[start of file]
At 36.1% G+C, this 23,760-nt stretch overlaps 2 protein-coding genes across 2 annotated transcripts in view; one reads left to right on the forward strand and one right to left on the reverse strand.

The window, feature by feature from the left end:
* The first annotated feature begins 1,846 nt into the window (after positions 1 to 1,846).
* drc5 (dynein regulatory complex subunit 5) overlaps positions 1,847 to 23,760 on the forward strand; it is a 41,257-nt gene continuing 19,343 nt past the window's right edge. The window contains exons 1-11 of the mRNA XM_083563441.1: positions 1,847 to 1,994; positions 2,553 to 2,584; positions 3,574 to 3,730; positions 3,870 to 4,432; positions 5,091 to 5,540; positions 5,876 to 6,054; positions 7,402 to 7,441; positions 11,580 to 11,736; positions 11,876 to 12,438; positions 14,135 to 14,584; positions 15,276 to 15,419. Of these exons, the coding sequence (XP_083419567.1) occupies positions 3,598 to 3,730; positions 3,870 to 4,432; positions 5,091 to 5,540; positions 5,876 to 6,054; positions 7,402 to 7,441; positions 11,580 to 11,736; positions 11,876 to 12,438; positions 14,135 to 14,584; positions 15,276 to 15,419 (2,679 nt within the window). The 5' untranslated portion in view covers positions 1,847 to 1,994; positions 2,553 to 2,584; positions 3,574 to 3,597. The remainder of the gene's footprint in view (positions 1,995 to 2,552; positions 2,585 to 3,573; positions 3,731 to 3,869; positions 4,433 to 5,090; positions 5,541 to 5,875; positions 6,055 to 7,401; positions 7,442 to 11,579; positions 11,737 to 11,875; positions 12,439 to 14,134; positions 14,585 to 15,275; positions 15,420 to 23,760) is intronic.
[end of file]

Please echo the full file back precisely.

At 36.1% G+C, this 23,760-nt stretch overlaps 2 protein-coding genes across 2 annotated transcripts in view; one reads left to right on the forward strand and one right to left on the reverse strand.

The window, feature by feature from the left end:
* The first annotated feature begins 1,846 nt into the window (after positions 1 to 1,846).
* drc5 (dynein regulatory complex subunit 5) overlaps positions 1,847 to 23,760 on the forward strand; it is a 41,257-nt gene continuing 19,343 nt past the window's right edge. The window contains exons 1-11 of the mRNA XM_083563441.1: positions 1,847 to 1,994; positions 2,553 to 2,584; positions 3,574 to 3,730; positions 3,870 to 4,432; positions 5,091 to 5,540; positions 5,876 to 6,054; positions 7,402 to 7,441; positions 11,580 to 11,736; positions 11,876 to 12,438; positions 14,135 to 14,584; positions 15,276 to 15,419. Of these exons, the coding sequence (XP_083419567.1) occupies positions 3,598 to 3,730; positions 3,870 to 4,432; positions 5,091 to 5,540; positions 5,876 to 6,054; positions 7,402 to 7,441; positions 11,580 to 11,736; positions 11,876 to 12,438; positions 14,135 to 14,584; positions 15,276 to 15,419 (2,679 nt within the window). The 5' untranslated portion in view covers positions 1,847 to 1,994; positions 2,553 to 2,584; positions 3,574 to 3,597. The remainder of the gene's footprint in view (positions 1,995 to 2,552; positions 2,585 to 3,573; positions 3,731 to 3,869; positions 4,433 to 5,090; positions 5,541 to 5,875; positions 6,055 to 7,401; positions 7,442 to 11,579; positions 11,737 to 11,875; positions 12,439 to 14,134; positions 14,585 to 15,275; positions 15,420 to 23,760) is intronic.